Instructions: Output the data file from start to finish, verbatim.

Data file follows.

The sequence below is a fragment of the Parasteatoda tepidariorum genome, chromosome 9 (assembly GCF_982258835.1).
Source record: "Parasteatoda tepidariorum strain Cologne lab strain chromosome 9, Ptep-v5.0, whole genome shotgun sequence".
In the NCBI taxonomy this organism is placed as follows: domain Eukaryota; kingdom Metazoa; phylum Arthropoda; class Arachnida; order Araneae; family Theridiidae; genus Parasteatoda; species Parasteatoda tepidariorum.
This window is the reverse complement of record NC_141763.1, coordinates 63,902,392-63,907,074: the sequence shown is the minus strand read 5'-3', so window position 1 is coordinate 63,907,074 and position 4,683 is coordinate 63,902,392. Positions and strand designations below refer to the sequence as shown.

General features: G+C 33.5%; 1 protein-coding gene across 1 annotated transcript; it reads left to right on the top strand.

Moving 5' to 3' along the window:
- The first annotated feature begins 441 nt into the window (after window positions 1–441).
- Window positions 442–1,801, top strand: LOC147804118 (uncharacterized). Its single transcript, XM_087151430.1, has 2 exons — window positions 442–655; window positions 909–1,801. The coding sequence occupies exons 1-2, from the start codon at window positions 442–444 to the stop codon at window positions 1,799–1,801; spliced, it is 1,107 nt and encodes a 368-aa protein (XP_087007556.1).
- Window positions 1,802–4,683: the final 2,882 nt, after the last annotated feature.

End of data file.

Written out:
The sequence below is a fragment of the Parasteatoda tepidariorum genome, chromosome 9 (assembly GCF_982258835.1).
Source record: "Parasteatoda tepidariorum strain Cologne lab strain chromosome 9, Ptep-v5.0, whole genome shotgun sequence".
In the NCBI taxonomy this organism is placed as follows: domain Eukaryota; kingdom Metazoa; phylum Arthropoda; class Arachnida; order Araneae; family Theridiidae; genus Parasteatoda; species Parasteatoda tepidariorum.
This window is the reverse complement of record NC_141763.1, coordinates 63,902,392-63,907,074: the sequence shown is the minus strand read 5'-3', so window position 1 is coordinate 63,907,074 and position 4,683 is coordinate 63,902,392. Positions and strand designations below refer to the sequence as shown.

General features: G+C 33.5%; 1 protein-coding gene across 1 annotated transcript; it reads left to right on the top strand.

Moving 5' to 3' along the window:
- The first annotated feature begins 441 nt into the window (after window positions 1–441).
- Window positions 442–1,801, top strand: LOC147804118 (uncharacterized). Its single transcript, XM_087151430.1, has 2 exons — window positions 442–655; window positions 909–1,801. The coding sequence occupies exons 1-2, from the start codon at window positions 442–444 to the stop codon at window positions 1,799–1,801; spliced, it is 1,107 nt and encodes a 368-aa protein (XP_087007556.1).
- Window positions 1,802–4,683: the final 2,882 nt, after the last annotated feature.